For one stretch of Monday night’s game against top-ranked Baylor, Kansas State couldn’t miss. Six possessions, six made field goals. When the stellar shooting started, at the 15:18 mark of the second half, the Wildcats trailed by eight, 36-28. When they finally missed again ... they trailed by 10.
No matter what K-State did, Baylor always had an answer.
That ability to take an opponent’s best punch and remain standing is part of the reason why the Bears are the No. 1 team in the country. And it’s why they won their 19th consecutive game — extending a program record — in a 73-67 triumph at Bramlage Coliseum.
“I think we’ve got some guys who are mentally tough,” Baylor coach Scott Drew said. “When you play on the road in the Big 12, if you’re not mentally tough, you’ve got no chance. We’ve got some guys who are mentally tough, physically tough. It doesn’t guarantee you’re going to win, but it gives you a chance. Credit the players for persevering. The louder the crowd gets, the better we play.”
Kansas State senior Xavier Sneed, who scored a game-high 23 points, said he would be lying if he said Baylor’s resolve didn’t bother him.
“Of course it’s tough when you see it go down for them,” said Sneed, who passed K-State great Mitch Richmond for 12th on the program’s all-time scoring list Monday. “But it was always that ‘next-play mentality’ for us. We knew every possession was going to be a war. I even told the team before the game, ‘There’s going to be a point where either we’re up five or down five, and we’ve just got to sustain.’ ... But we just didn’t get it done today.”
It was yet another close loss for the Wildcats (9-13, 2-7 Big 12), who entered having won consecutive games at Bramlage.
K-State got off to one of its patented slow starts, quickly falling behind 8-0 and leading head coach Bruce Weber to call a timeout less than three minutes into the game. Initially, whatever Weber told the team in the huddle didn’t stick; in the next four minutes, Baylor outscored the hosts 4-2 to extend their lead to 12-2.
It didn’t get any better in the next two minutes, with the Bears extending their lead to as many as 16, 22-6, at the 11:59 mark of the half.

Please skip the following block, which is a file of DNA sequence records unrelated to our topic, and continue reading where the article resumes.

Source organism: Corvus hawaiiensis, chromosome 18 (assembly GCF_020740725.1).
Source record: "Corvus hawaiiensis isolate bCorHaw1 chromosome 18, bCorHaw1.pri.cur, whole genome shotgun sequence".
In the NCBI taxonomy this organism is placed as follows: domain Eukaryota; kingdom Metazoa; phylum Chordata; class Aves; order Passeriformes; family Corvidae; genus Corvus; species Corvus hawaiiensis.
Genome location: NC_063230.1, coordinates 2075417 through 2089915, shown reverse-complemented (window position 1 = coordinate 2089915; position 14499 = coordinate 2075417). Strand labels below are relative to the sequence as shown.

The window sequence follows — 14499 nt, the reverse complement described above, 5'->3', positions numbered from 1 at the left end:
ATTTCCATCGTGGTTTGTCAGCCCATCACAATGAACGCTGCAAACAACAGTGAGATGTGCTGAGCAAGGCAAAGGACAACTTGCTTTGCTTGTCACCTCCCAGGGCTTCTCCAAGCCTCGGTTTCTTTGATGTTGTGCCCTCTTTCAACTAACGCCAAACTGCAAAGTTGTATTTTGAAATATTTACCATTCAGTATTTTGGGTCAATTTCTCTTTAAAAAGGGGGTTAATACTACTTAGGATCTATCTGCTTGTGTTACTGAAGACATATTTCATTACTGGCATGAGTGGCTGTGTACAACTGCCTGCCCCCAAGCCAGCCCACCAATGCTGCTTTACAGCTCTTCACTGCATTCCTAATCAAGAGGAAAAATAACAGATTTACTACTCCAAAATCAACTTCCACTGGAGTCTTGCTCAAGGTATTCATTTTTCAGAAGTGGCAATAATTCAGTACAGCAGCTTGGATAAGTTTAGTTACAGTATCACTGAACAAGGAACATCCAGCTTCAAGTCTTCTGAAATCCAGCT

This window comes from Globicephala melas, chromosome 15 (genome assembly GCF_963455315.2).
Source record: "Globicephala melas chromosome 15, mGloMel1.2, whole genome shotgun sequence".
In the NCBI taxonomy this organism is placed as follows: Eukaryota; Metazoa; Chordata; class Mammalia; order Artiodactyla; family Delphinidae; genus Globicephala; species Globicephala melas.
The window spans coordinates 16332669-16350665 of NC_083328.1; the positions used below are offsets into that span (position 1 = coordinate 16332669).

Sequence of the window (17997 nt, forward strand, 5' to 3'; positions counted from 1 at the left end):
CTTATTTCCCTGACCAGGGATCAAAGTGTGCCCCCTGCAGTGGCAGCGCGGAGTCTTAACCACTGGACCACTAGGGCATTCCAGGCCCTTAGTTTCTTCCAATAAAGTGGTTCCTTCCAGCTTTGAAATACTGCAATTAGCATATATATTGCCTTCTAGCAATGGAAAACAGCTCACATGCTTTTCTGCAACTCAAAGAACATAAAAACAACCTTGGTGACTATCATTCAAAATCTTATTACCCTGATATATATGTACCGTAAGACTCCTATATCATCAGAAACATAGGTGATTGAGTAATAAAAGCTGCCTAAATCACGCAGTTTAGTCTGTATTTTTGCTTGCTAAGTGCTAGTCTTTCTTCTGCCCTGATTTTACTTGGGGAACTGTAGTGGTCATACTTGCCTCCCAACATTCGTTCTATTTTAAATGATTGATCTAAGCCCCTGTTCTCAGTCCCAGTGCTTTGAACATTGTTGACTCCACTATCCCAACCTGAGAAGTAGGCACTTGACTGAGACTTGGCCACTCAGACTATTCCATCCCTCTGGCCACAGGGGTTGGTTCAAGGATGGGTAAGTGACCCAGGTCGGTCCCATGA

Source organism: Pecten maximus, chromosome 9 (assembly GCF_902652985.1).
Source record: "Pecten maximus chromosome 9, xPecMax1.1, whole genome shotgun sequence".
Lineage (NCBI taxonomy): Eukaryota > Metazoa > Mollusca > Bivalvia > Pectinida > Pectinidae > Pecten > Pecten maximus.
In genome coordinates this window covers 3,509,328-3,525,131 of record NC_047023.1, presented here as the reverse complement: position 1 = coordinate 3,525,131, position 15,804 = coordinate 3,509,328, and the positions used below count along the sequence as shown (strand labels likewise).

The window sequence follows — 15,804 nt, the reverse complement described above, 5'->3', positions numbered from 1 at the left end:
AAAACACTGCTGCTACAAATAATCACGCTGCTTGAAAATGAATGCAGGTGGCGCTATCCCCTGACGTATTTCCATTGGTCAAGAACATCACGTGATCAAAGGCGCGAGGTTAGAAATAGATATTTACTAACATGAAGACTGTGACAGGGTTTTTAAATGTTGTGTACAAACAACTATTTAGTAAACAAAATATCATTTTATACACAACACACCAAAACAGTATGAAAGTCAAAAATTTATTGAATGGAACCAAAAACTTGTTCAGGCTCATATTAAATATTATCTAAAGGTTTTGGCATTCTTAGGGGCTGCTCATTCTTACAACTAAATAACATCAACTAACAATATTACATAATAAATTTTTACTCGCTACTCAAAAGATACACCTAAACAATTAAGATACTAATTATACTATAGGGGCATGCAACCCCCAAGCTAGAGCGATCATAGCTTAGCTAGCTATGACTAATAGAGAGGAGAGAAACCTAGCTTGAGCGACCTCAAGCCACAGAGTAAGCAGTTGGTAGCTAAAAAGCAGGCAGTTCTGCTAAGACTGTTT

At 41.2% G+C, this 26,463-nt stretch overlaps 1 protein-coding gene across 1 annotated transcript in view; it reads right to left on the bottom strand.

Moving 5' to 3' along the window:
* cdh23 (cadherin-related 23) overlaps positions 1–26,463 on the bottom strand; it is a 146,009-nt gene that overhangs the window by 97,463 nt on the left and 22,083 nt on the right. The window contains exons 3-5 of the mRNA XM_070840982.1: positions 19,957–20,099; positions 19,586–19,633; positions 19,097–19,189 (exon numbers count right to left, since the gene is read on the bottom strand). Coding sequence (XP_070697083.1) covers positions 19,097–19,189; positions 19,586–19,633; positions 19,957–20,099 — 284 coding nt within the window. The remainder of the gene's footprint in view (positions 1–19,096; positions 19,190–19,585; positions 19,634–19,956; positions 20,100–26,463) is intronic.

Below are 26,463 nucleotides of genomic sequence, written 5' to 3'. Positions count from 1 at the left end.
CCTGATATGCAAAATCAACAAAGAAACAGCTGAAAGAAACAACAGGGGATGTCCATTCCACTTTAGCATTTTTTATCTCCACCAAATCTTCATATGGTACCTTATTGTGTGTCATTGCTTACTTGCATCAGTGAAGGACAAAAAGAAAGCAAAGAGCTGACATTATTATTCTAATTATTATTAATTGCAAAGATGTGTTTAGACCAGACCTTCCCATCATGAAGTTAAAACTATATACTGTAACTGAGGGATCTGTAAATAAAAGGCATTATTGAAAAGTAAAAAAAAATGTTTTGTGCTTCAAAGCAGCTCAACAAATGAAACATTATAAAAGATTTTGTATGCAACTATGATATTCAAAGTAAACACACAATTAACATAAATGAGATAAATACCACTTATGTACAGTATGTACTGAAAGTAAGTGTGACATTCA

But then the Wildcats came alive, going on an 11-0 run — with an unlikely source leading the charge. Senior forward Makol Mawien, who averages 7.2 points per game, scored eight of the 11 points in a four-minute span, helping K-State draw within 22-17 with 7:30 left in the half.
The Wildcats might have trimmed the deficit even further if it had boxed out on defense. The hosts’ 11-0 spurt ended because it allowed Baylor to grab two offensive rebounds on the same possession. The third time was the charm on the possession, with Devonte Bandoo connecting on a triple. The Bears followed that up with four more points in a minute and a half to balloon their lead to 29-17.
“Those are the plays that make a difference, especially against a good team,” Weber said. “It’s disappointing, but to their credit, that’s what they do. They take advantage when you make a mistake. They make the hustle play. It’s tough, because we had such a good stretch. We defended them well on those possessions.”
But K-State finished the half with an offensive flurry.
Cartier Diarra nailed a 3. Montavious Murphy followed with one of his own. Then Sneed got in on the fun, knocking a triple down from the corner, holding his pose as it swished through and slapping the floor.
Sneed also scored the final points of the half in an emphatic way: a pump fake fooled his defender, allowing the senior wing an unimpeded path to the basket, where he finished with a thunderous tomahawk dunk.
A layup rolled in for Baylor as the first-half buzzer sounded, but K-State went into the locker room down just 33-28.
Those were two points, Weber said, which could have been avoided.
“Xavier makes the great dunk, great play. Shot fake, drives it,” Weber said. “But we’re celebrating, so instead of getting back and finishing the half, to their credit, they made the play.”
Aside from Sneed three other Wildcats finished with 10 or more points: Diarra (11), Mawien (10) and Murphy (10).
“I think we’ve made progress. But we’ve just got to get everybody (going),” Weber said. “West Virginia, obviously at home, I thought we had everybody contribute. Today, we probably had four or five guys contribute pretty good consistency. Maybe another couple OK. And then we didn’t have a couple other guys. In other games, it’s somebody else. You don’t have to be perfect, but you’ve got to bring some consistency to it on both ends of the court.”
Which is what Baylor has done, time and again, 19 straight outings.
Weber said he didn’t “think there’s any doubt” the Bears (20-1, 9-0) deserve their No. 1 ranking.
“They’ve (won) 19 in a row, and the one they lost, they led basically the whole game,” Weber said. “Washington (made) a couple plays. I’ve got to give them credit. They’ve sustained it so far to go 9-0 in our league.”
Sneed wasn’t quite as complimentary, stating “no comment” when asked whether Baylor was the best opponent he’s tussled with this season.
Drew, who notched his 11th 20-win campaign in the last 13 seasons with Monday’s victory, took the opposite approach.
The Wildcats, he said, are leaps and bounds better than they were earlier this season.
“Coach Weber does a tremendous job,” Drew said. “His teams always play hard. They never beat themselves. They’re night-and-day (better) compared to where they were in the beginning of the year. That’s a tribute to him and his staff.”